Involving Children in the Kitchen
I always say, “If they prepare it, they will eat it.” It is important to invite children to help in the kitchen.
Flavor is a sensory experience. It is a combination of smell, taste, and touch. Kids learn by engaging all five senses, so what better way for them to learn about new healthy foods than by seeing, touching, tasting, and smelling the food as they help cook it?
Have them select recipes, share the shopping experience if possible, and finally, have them prepare the dish or at least assist you. Make sure you choose age-appropriate tasks, but don’t underestimate their abilities. Kids can wash veggies and fruit, depending on their age and skill level. They might be able to assist you in chopping and mixing ingredients.
By making the process of preparing meals a joyous and fun activity, kids are more likely to develop a healthy relationship with food. My girls, for instance, read cook books like novels. My young teen has subscriptions for food blogs and she’s constantly experimenting in the kitchen. I appreciate getting a day off from the kitchen once in a while.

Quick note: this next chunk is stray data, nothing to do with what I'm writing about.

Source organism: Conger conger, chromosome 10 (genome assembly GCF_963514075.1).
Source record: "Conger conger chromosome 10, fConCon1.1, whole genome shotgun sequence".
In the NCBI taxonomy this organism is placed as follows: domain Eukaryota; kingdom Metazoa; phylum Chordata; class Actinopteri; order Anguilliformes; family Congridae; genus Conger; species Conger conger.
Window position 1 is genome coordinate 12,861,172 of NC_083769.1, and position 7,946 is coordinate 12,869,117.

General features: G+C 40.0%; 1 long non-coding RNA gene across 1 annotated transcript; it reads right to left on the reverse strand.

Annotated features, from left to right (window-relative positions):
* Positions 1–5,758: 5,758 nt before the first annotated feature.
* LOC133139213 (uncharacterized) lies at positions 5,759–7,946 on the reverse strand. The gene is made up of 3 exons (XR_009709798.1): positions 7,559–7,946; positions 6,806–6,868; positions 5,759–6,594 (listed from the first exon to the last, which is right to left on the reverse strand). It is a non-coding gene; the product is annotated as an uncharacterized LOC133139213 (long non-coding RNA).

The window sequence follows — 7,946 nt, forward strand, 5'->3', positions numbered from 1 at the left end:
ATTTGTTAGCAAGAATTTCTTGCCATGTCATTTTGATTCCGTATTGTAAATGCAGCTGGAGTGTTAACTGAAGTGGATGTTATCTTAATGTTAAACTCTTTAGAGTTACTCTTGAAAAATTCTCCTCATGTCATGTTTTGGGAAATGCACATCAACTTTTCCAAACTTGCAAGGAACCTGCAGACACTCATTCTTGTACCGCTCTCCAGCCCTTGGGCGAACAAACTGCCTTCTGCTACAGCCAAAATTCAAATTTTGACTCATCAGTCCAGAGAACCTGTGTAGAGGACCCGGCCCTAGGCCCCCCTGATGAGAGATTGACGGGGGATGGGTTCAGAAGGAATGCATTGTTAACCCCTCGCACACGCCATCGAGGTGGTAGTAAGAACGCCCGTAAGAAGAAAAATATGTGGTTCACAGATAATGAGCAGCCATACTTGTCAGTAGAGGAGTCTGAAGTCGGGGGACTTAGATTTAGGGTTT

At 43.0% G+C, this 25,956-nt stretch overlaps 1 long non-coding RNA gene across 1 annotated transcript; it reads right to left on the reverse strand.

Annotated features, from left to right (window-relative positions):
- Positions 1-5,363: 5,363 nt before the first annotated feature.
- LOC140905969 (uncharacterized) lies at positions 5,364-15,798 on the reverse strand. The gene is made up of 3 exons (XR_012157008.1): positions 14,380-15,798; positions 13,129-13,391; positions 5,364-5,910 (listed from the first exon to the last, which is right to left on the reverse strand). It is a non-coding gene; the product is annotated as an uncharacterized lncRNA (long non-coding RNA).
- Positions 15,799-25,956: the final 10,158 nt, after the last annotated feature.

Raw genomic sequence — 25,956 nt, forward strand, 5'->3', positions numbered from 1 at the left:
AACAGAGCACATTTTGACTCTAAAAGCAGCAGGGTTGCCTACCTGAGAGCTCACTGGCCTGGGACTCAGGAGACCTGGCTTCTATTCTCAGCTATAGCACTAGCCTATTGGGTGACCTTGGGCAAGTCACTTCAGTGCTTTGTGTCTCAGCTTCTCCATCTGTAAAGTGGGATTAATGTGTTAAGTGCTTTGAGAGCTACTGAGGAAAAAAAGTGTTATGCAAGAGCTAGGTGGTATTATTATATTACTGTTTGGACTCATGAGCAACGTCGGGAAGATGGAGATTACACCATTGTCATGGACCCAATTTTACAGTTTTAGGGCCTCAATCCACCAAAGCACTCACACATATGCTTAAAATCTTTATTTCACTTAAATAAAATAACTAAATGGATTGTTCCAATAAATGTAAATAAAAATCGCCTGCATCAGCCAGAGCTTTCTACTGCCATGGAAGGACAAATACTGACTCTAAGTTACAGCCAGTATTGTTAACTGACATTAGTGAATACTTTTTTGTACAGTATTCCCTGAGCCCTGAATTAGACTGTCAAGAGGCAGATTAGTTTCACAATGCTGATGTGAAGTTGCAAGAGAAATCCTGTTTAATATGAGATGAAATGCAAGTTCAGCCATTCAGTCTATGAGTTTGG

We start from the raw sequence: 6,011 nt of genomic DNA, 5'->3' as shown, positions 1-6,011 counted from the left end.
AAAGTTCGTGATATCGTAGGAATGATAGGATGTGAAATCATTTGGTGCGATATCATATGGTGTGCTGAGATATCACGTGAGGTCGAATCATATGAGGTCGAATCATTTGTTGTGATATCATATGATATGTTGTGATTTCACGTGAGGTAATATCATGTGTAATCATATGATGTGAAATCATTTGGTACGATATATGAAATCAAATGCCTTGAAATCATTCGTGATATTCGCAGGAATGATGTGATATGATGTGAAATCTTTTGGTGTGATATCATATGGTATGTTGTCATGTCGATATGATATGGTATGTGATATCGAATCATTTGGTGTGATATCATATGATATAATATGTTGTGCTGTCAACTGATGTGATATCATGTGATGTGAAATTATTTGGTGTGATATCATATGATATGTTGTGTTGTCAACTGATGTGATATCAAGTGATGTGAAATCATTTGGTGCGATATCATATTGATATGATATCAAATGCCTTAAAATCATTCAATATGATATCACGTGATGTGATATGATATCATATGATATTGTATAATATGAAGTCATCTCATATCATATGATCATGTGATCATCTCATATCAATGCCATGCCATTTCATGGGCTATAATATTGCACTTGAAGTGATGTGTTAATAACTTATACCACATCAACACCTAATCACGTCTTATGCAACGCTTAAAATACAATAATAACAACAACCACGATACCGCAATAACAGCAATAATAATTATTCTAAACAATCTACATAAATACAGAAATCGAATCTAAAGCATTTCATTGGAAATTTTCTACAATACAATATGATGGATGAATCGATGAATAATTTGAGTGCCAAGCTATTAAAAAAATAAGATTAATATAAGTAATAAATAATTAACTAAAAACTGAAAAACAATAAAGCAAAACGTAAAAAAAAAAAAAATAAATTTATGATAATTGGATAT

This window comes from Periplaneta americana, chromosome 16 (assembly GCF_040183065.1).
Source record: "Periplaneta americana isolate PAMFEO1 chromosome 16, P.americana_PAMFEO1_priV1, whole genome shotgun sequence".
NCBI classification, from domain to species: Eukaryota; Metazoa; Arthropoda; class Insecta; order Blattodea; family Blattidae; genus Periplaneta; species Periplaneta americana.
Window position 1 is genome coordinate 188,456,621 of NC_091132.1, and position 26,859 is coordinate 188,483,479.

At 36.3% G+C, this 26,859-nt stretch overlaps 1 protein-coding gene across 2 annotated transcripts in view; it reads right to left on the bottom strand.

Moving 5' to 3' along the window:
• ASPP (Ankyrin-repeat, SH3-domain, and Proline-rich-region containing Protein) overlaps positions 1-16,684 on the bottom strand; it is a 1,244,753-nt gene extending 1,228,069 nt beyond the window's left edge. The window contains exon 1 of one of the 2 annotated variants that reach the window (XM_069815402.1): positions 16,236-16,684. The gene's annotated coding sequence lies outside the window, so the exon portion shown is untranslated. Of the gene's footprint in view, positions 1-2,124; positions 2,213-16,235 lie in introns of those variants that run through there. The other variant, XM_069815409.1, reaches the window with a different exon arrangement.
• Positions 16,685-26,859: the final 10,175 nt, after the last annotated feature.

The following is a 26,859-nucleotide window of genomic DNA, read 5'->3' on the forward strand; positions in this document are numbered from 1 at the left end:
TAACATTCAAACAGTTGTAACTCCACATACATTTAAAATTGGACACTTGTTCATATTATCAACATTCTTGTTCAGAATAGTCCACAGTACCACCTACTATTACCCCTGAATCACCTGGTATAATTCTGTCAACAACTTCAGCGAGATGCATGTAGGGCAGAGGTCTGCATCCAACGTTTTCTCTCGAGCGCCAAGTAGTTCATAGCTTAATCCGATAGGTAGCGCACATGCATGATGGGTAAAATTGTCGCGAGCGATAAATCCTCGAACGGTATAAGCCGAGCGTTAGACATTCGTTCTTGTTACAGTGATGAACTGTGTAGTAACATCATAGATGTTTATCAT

In school, my girls take their own lunches from home. Often, they bring leftovers from dinner the night before or from earlier in the week. They heat their meals up in the morning before they go to school and take them to school in insulated containers.
If we don’t have leftovers, they usually make sandwiches, wraps, or burgers using a variety of dips, kale pesto, hummus, or guacamole. These can be filled with tofu, tempeh, previously prepared burgers or veggies. I frequently get phone calls from parents asking for recipes after their kids had a bite of my kids’ lunch.
Some basic cooking skills ideal for young children to learn include:
- Washing fruits and vegetables; e.g., carrots, potatoes, mushrooms, grapes
- Cutting food with scissors; e.g., apricots, dates, herbs
- Using measuring spoons and cups; e.g., frozen veggies, flour
- Tearing food; e.g., herbs, lettuce
- Snapping green beans or snap peas, or florets from broccoli or cauliflower
- Crumbling food; e.g., tofu
- Arranging toppings; e.g., pizza, oatmeal
- Spreading with the back of a spoon; e.g., tomato sauce on pizza
- Scooping; e.g., baked potato
- Mashing food; e.g., potato, chickpeas
- Sprinkling herbs and spices
Additional helpful resources include:
- Dealing with Picky Eaters (T. Colin Campbell Center for Nutrition Studies)
- Nutrition for Kids — Plant-Based Diets for Infants, Children, and Teens (Physicians Committee for Responsible Medicine)
- Plant-Based Nutrition Quick Start Guide and Pediatric Guide (The Plantrician Project)